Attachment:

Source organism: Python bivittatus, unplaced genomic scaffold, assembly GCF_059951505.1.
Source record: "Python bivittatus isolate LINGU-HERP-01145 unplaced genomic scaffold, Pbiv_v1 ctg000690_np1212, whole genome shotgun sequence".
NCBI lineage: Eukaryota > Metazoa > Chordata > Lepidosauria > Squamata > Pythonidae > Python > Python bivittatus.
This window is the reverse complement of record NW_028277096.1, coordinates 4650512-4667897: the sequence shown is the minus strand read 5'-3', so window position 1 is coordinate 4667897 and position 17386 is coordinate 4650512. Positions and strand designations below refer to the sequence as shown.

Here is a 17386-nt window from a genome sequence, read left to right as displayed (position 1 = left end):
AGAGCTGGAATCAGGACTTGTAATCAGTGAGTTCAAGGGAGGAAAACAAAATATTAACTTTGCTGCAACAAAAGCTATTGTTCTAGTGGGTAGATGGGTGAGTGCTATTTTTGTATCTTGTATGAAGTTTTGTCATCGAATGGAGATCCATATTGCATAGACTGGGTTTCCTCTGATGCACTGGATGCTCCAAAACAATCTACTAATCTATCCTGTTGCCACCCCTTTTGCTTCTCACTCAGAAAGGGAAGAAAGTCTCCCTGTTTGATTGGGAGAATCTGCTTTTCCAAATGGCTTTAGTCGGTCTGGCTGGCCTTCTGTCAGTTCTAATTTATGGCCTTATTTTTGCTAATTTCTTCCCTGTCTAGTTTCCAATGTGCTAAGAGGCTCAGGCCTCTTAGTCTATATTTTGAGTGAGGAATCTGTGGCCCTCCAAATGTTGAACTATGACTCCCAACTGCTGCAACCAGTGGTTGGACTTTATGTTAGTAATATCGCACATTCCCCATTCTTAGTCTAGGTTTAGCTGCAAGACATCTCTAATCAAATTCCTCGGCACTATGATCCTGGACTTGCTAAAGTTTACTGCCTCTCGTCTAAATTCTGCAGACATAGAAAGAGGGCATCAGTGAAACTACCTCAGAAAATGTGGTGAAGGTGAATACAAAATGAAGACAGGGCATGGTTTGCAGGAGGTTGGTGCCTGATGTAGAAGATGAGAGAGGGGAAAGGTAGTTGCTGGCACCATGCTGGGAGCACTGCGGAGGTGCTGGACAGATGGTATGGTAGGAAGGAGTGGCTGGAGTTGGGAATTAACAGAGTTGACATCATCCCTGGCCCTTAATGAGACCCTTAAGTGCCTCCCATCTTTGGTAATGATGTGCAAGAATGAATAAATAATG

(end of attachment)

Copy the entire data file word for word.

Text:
Source organism: Python bivittatus, unplaced genomic scaffold, assembly GCF_059951505.1.
Source record: "Python bivittatus isolate LINGU-HERP-01145 unplaced genomic scaffold, Pbiv_v1 ctg000690_np1212, whole genome shotgun sequence".
NCBI lineage: Eukaryota > Metazoa > Chordata > Lepidosauria > Squamata > Pythonidae > Python > Python bivittatus.
This window is the reverse complement of record NW_028277096.1, coordinates 4650512-4667897: the sequence shown is the minus strand read 5'-3', so window position 1 is coordinate 4667897 and position 17386 is coordinate 4650512. Positions and strand designations below refer to the sequence as shown.

Here is a 17386-nt window from a genome sequence, read left to right as displayed (position 1 = left end):
AGAGCTGGAATCAGGACTTGTAATCAGTGAGTTCAAGGGAGGAAAACAAAATATTAACTTTGCTGCAACAAAAGCTATTGTTCTAGTGGGTAGATGGGTGAGTGCTATTTTTGTATCTTGTATGAAGTTTTGTCATCGAATGGAGATCCATATTGCATAGACTGGGTTTCCTCTGATGCACTGGATGCTCCAAAACAATCTACTAATCTATCCTGTTGCCACCCCTTTTGCTTCTCACTCAGAAAGGGAAGAAAGTCTCCCTGTTTGATTGGGAGAATCTGCTTTTCCAAATGGCTTTAGTCGGTCTGGCTGGCCTTCTGTCAGTTCTAATTTATGGCCTTATTTTTGCTAATTTCTTCCCTGTCTAGTTTCCAATGTGCTAAGAGGCTCAGGCCTCTTAGTCTATATTTTGAGTGAGGAATCTGTGGCCCTCCAAATGTTGAACTATGACTCCCAACTGCTGCAACCAGTGGTTGGACTTTATGTTAGTAATATCGCACATTCCCCATTCTTAGTCTAGGTTTAGCTGCAAGACATCTCTAATCAAATTCCTCGGCACTATGATCCTGGACTTGCTAAAGTTTACTGCCTCTCGTCTAAATTCTGCAGACATAGAAAGAGGGCATCAGTGAAACTACCTCAGAAAATGTGGTGAAGGTGAATACAAAATGAAGACAGGGCATGGTTTGCAGGAGGTTGGTGCCTGATGTAGAAGATGAGAGAGGGGAAAGGTAGTTGCTGGCACCATGCTGGGAGCACTGCGGAGGTGCTGGACAGATGGTATGGTAGGAAGGAGTGGCTGGAGTTGGGAATTAACAGAGTTGACATCATCCCTGGCCCTTAATGAGACCCTTAAGTGCCTCCCATCTTTGGTAATGATGTGCAAGAATGAATAAATAATG